Regional Outlook, Global Perspective




By Panneer Selvam*

Today-Feb 16

Singapore’s workforce has shrunk for the first time since 2003, according to preliminary estimates released by the Ministry of Manpower in January.

While the dip was a result of a larger contraction in foreign employment, the statistics are a sobering reminder of the dual impact of low birth rates and an ageing population on the workforce in the long run, and the pressing need to get more people – particularly women – into the labour market.

The intertwined issue of birth rates and women in workforce is hardly new.

Singapore has over the years implemented pro-family tax reliefs and rebates in a bid to encourage parenthood and minimise the barriers to women re-entering the workforce after childbirth. These include notably, the Working Mother’s Child Relief (WMCR), Foreign Maid Levy Relief and Grandparent Caregiver Relief.

In 2009, the WMCR was increased for the first three children as part of the enhanced marriage and parenthood rebate. This has been a substantial relief for working mothers.

However, in recent years, the government has increased the personal income tax rates for individuals earning more than S$160,000 per year, and at the same time, introduced a cap of S$80,000 on personal relief claims.

This move has invited criticism that it is counter-intuitive to the nation’s wider pro-family aims, given that the cap on the relief impacts working mothers who are relatively high income earners more than any other demographic segments.

To illustrate the impact, consider the tax payable on income of S$200,000 and S$450,000 for working mother versus that of male resident taxpayers over the last three years.

For male taxpayers, the introduction of the increased tax rates as of Jan 1 2016 had resulted in an additional tax payable of S$1,452 in YA2018 compared to YA2016 for those earning S$450,000, and a decrease of S$502 for those earning S$200,000.

The decrease in tax payable in this case is due to the increase in the Central Provident Fund contribution rates, and therefore the increase in relief available.

Compare this with the tax payable for a working mother.

Individuals earning S$450,000 per year would be paying an additional tax of S$9,387 and an increase of S$1,227 for those earning S$200,000 per year.

Even though they will still pay less tax than a male resident taxpayer earning the same income, the additional tax payable as a result of the cap on reliefs is far more pronounced. This must have an immediate cash flow impact on working mothers, and by extension their family funds.

In view of this perhaps unintended consequence of “penalising” the high-income working mother, the Inland Revenue Authority of Singapore may wish to reconsider the cap on reliefs for working mothers by allowing them to claim the higher of the full WMCR or the total personal reliefs capped at S$80,000.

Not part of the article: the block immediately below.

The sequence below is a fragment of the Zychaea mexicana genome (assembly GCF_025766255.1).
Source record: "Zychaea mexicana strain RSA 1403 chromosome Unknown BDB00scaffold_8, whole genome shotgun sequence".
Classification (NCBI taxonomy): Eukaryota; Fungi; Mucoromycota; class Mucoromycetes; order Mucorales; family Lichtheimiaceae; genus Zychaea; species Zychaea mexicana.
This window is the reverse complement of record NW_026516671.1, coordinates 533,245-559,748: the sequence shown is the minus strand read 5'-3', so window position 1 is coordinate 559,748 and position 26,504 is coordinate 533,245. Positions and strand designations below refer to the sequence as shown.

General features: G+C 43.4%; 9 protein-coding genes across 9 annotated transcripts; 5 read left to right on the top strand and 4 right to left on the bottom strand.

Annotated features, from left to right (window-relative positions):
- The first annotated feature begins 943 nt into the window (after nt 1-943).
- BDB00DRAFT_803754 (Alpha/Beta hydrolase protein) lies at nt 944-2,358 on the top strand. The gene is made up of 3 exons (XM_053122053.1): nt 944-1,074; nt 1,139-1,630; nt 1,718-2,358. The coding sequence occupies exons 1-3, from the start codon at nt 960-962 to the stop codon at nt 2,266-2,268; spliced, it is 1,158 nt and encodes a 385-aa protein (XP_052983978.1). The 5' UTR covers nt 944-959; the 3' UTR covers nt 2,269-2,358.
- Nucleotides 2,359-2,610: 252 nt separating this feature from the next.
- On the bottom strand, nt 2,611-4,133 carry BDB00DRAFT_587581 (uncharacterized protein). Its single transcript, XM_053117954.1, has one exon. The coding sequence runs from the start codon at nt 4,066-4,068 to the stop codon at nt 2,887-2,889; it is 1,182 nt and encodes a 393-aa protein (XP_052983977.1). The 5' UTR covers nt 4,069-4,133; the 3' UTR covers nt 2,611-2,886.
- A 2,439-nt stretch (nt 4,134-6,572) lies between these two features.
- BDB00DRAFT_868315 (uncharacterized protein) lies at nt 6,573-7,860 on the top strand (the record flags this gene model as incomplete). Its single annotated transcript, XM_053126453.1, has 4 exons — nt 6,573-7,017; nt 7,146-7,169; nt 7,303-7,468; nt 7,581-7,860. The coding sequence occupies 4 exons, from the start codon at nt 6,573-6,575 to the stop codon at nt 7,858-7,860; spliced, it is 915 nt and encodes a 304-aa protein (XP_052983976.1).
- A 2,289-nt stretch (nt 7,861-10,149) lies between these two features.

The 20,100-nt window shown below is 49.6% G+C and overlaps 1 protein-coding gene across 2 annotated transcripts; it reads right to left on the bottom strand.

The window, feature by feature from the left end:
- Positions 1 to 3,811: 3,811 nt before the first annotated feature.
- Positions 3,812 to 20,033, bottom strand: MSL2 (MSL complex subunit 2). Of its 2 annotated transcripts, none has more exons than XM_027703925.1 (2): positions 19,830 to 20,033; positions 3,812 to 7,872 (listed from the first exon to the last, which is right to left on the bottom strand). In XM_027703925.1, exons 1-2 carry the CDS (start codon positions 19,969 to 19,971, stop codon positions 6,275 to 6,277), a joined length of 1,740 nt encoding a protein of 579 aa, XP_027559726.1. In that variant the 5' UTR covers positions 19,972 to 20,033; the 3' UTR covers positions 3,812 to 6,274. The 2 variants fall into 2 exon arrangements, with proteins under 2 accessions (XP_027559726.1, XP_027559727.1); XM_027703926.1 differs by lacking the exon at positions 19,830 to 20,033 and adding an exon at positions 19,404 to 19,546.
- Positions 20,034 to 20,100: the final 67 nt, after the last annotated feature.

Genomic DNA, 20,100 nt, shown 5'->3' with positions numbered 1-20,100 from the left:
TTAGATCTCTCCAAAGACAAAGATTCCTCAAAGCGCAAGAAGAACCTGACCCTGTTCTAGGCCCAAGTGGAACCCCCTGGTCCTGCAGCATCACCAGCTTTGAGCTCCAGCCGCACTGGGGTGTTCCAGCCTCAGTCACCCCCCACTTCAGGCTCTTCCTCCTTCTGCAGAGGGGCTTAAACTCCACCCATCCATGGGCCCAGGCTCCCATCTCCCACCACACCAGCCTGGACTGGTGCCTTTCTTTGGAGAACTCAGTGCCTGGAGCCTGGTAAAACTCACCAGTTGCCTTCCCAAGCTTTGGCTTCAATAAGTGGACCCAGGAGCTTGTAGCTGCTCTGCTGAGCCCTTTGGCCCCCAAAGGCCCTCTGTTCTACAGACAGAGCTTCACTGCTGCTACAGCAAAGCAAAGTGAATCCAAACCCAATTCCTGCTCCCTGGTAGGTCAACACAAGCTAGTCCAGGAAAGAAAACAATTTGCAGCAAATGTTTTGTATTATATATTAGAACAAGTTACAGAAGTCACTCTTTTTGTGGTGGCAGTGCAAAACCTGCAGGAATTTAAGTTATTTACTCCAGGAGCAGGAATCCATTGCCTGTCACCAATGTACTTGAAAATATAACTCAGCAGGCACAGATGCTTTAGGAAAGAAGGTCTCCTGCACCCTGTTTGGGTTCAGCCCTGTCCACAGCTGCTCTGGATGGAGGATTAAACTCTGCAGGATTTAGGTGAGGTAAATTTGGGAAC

An alternative would be to consider extending the WMCR to allow either the working mother or father to claim the relief, where both in the family are working.

By doing so, the family can decide the best way to effectively utilise the relief as a whole.

Such an alternative is a timely consideration.

According to the General Household Survey 2015, the proportion of dual-career couples in Singapore has visibly increased from 2010 to 2015. Over 75 per cent of married couples under 35 years of age are both working, and this figure falls to just over 69 per cent for couples aged 35 to 49.

There are a number of reliefs that have traditionally been granted solely to working mothers.

For example, only females who are or were married are eligible for the Foreign Maid Levy Relief and Grandparent Caregiver Relief (to qualify for this particular, the female taxpayer must be a working mother of a Singapore citizen child.)

These reliefs could be extended to be shared with males, with the requirement that both the husband and wife are working.

This would allow both parties to claim the reliefs and alleviate the tax burden on the family as a whole, even if the cap on the personal reliefs remains.

On the other hand, the Life Insurance Relief, while available to all taxpayers on the premium paid on your own life insurance, specifically allows male taxpayers to claim relief on premiums paid on their wives’ life, provided the male taxpayer is the policy-holder.

This is not available to female taxpayers. Given that in most cases both the male and female are working, and that the female may be the policy-holder for the husband rather than the other way around, it seems archaic that this relief remains structured in this way.

By extending the availability of these reliefs to both parties where the husband and wife are working, the family as a unit can more effectively utilise and enjoy the benefit and additional cash flow.

While there are many factors that influence decisions on childbearing and returning to the workforce, fiscals reliefs can help to some extent.

More importantly, changing the structure of these reliefs to one that is gender-neutral will send a strong signal on the country’s bid to be a more inclusive and progressive society.

*Panneer Selvam is Partner, People Advisory Services at Ernst & Young Solutions. These are his own views.

(First published in Today –



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